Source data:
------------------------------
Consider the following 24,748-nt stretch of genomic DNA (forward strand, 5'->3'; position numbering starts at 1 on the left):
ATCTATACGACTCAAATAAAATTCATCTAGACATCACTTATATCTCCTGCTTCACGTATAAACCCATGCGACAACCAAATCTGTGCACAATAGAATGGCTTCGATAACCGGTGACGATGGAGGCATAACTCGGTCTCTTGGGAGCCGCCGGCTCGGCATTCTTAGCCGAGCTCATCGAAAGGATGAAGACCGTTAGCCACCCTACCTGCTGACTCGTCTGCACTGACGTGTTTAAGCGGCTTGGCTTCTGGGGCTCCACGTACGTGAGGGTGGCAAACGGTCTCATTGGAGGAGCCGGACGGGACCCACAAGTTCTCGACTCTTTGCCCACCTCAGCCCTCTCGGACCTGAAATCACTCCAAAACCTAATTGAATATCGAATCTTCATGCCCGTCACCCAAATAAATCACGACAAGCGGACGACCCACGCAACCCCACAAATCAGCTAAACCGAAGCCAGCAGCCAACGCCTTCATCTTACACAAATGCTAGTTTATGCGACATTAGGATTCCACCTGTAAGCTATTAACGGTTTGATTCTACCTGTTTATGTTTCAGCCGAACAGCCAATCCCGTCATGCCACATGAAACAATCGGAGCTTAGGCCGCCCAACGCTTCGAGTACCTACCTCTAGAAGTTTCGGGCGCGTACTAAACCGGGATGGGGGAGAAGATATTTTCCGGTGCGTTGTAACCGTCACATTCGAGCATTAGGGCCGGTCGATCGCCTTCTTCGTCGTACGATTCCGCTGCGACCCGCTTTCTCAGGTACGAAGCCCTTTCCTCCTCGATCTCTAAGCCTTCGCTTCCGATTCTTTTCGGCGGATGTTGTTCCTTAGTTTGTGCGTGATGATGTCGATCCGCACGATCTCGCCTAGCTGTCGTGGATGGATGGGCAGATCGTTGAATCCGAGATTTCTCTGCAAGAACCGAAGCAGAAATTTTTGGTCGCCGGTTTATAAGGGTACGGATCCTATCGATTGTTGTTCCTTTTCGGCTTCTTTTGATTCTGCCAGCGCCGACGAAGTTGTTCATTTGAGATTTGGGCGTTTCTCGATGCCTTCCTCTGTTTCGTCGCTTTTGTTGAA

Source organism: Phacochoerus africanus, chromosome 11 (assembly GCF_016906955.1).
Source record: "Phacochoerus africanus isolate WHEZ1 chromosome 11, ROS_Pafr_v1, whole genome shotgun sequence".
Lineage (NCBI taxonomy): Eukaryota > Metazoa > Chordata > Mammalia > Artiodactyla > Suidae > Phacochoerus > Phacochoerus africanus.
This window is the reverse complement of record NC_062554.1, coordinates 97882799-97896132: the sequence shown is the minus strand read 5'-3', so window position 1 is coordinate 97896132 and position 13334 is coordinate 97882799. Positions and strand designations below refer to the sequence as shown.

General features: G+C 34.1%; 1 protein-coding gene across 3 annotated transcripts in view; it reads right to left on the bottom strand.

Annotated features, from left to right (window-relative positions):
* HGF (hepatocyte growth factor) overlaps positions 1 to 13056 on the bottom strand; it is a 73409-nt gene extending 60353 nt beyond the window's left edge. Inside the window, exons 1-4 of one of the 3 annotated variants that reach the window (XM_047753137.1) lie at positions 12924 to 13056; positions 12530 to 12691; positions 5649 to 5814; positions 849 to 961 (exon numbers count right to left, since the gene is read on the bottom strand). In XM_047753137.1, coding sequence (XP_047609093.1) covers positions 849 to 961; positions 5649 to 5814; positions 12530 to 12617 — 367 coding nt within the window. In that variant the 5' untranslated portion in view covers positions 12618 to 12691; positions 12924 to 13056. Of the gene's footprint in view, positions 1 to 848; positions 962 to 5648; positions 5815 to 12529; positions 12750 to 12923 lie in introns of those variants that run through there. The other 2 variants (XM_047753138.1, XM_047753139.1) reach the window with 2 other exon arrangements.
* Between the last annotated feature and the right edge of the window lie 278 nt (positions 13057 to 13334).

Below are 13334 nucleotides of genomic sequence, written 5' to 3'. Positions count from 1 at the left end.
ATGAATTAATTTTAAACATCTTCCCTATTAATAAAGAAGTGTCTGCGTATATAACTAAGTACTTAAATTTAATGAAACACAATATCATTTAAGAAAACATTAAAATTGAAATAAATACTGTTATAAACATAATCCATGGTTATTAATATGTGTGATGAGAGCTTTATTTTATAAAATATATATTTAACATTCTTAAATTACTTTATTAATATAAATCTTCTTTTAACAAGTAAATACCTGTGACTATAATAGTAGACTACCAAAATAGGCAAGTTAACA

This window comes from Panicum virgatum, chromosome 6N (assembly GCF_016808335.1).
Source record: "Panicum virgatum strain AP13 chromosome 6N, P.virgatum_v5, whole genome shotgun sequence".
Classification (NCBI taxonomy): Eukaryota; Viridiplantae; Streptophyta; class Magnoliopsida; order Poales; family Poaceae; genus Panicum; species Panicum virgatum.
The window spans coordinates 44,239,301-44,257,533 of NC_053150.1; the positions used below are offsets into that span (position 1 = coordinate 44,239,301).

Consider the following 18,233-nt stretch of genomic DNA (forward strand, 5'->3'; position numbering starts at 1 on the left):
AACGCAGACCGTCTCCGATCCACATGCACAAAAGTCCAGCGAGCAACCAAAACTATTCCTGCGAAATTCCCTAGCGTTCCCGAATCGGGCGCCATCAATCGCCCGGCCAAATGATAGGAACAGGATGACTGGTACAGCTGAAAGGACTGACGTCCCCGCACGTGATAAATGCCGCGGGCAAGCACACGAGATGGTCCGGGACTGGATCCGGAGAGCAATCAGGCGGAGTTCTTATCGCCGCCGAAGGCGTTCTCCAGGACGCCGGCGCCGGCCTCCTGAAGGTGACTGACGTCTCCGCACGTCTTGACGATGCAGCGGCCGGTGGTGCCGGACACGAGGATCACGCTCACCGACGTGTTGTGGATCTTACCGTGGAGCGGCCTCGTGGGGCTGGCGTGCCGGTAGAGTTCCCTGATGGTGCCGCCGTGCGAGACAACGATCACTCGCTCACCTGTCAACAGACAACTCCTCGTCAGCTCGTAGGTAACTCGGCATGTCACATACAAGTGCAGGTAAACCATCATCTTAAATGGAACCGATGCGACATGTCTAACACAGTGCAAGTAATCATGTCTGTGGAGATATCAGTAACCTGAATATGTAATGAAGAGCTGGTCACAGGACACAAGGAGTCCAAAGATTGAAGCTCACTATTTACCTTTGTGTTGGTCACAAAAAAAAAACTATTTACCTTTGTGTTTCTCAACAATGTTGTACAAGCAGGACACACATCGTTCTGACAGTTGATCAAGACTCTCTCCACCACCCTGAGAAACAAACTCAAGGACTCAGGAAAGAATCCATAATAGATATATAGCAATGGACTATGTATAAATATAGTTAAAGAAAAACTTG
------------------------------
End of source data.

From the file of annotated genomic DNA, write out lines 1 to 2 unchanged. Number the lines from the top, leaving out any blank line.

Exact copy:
Consider the following 24,748-nt stretch of genomic DNA (forward strand, 5'->3'; position numbering starts at 1 on the left):
ATCTATACGACTCAAATAAAATTCATCTAGACATCACTTATATCTCCTGCTTCACGTATAAACCCATGCGACAACCAAATCTGTGCACAATAGAATGGCTTCGATAACCGGTGACGATGGAGGCATAACTCGGTCTCTTGGGAGCCGCCGGCTCGGCATTCTTAGCCGAGCTCATCGAAAGGATGAAGACCGTTAGCCACCCTACCTGCTGACTCGTCTGCACTGACGTGTTTAAGCGGCTTGGCTTCTGGGGCTCCACGTACGTGAGGGTGGCAAACGGTCTCATTGGAGGAGCCGGACGGGACCCACAAGTTCTCGACTCTTTGCCCACCTCAGCCCTCTCGGACCTGAAATCACTCCAAAACCTAATTGAATATCGAATCTTCATGCCCGTCACCCAAATAAATCACGACAAGCGGACGACCCACGCAACCCCACAAATCAGCTAAACCGAAGCCAGCAGCCAACGCCTTCATCTTACACAAATGCTAGTTTATGCGACATTAGGATTCCACCTGTAAGCTATTAACGGTTTGATTCTACCTGTTTATGTTTCAGCCGAACAGCCAATCCCGTCATGCCACATGAAACAATCGGAGCTTAGGCCGCCCAACGCTTCGAGTACCTACCTCTAGAAGTTTCGGGCGCGTACTAAACCGGGATGGGGGAGAAGATATTTTCCGGTGCGTTGTAACCGTCACATTCGAGCATTAGGGCCGGTCGATCGCCTTCTTCGTCGTACGATTCCGCTGCGACCCGCTTTCTCAGGTACGAAGCCCTTTCCTCCTCGATCTCTAAGCCTTCGCTTCCGATTCTTTTCGGCGGATGTTGTTCCTTAGTTTGTGCGTGATGATGTCGATCCGCACGATCTCGCCTAGCTGTCGTGGATGGATGGGCAGATCGTTGAATCCGAGATTTCTCTGCAAGAACCGAAGCAGAAATTTTTGGTCGCCGGTTTATAAGGGTACGGATCCTATCGATTGTTGTTCCTTTTCGGCTTCTTTTGATTCTGCCAGCGCCGACGAAGTTGTTCATTTGAGATTTGGGCGTTTCTCGATGCCTTCCTCTGTTTCGTCGCTTTTGTTGAA